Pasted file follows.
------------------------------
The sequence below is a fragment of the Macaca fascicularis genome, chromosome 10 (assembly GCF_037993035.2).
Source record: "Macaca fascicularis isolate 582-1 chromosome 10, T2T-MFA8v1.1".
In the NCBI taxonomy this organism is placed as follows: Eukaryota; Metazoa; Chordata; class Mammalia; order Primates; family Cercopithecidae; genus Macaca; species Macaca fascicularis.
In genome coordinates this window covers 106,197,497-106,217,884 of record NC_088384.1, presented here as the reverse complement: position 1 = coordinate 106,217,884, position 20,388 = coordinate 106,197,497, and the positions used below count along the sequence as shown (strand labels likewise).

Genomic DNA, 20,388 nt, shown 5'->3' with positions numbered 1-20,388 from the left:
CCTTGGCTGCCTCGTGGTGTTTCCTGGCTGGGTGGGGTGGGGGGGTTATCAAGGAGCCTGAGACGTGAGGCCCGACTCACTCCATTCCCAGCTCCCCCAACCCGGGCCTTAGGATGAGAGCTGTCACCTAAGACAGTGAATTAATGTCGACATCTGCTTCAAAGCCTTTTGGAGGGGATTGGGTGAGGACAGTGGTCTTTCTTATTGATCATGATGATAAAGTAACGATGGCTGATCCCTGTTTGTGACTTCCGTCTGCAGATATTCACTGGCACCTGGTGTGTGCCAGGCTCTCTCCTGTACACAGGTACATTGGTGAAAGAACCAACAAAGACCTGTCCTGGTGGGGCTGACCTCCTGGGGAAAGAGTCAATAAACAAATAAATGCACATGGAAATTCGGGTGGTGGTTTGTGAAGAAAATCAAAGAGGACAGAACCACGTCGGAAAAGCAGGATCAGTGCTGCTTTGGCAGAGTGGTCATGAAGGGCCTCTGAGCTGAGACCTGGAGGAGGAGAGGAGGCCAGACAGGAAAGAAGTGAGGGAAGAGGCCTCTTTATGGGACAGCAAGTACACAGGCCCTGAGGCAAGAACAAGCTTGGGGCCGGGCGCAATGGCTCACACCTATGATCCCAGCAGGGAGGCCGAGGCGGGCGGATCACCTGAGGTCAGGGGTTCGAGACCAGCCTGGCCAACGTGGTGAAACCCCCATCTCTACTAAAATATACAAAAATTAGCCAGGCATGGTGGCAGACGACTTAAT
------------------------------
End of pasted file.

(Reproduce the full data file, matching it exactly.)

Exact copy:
The sequence below is a fragment of the Macaca fascicularis genome, chromosome 10 (assembly GCF_037993035.2).
Source record: "Macaca fascicularis isolate 582-1 chromosome 10, T2T-MFA8v1.1".
In the NCBI taxonomy this organism is placed as follows: Eukaryota; Metazoa; Chordata; class Mammalia; order Primates; family Cercopithecidae; genus Macaca; species Macaca fascicularis.
In genome coordinates this window covers 106,197,497-106,217,884 of record NC_088384.1, presented here as the reverse complement: position 1 = coordinate 106,217,884, position 20,388 = coordinate 106,197,497, and the positions used below count along the sequence as shown (strand labels likewise).

Genomic DNA, 20,388 nt, shown 5'->3' with positions numbered 1-20,388 from the left:
CCTTGGCTGCCTCGTGGTGTTTCCTGGCTGGGTGGGGTGGGGGGGTTATCAAGGAGCCTGAGACGTGAGGCCCGACTCACTCCATTCCCAGCTCCCCCAACCCGGGCCTTAGGATGAGAGCTGTCACCTAAGACAGTGAATTAATGTCGACATCTGCTTCAAAGCCTTTTGGAGGGGATTGGGTGAGGACAGTGGTCTTTCTTATTGATCATGATGATAAAGTAACGATGGCTGATCCCTGTTTGTGACTTCCGTCTGCAGATATTCACTGGCACCTGGTGTGTGCCAGGCTCTCTCCTGTACACAGGTACATTGGTGAAAGAACCAACAAAGACCTGTCCTGGTGGGGCTGACCTCCTGGGGAAAGAGTCAATAAACAAATAAATGCACATGGAAATTCGGGTGGTGGTTTGTGAAGAAAATCAAAGAGGACAGAACCACGTCGGAAAAGCAGGATCAGTGCTGCTTTGGCAGAGTGGTCATGAAGGGCCTCTGAGCTGAGACCTGGAGGAGGAGAGGAGGCCAGACAGGAAAGAAGTGAGGGAAGAGGCCTCTTTATGGGACAGCAAGTACACAGGCCCTGAGGCAAGAACAAGCTTGGGGCCGGGCGCAATGGCTCACACCTATGATCCCAGCAGGGAGGCCGAGGCGGGCGGATCACCTGAGGTCAGGGGTTCGAGACCAGCCTGGCCAACGTGGTGAAACCCCCATCTCTACTAAAATATACAAAAATTAGCCAGGCATGGTGGCAGACGACTTAAT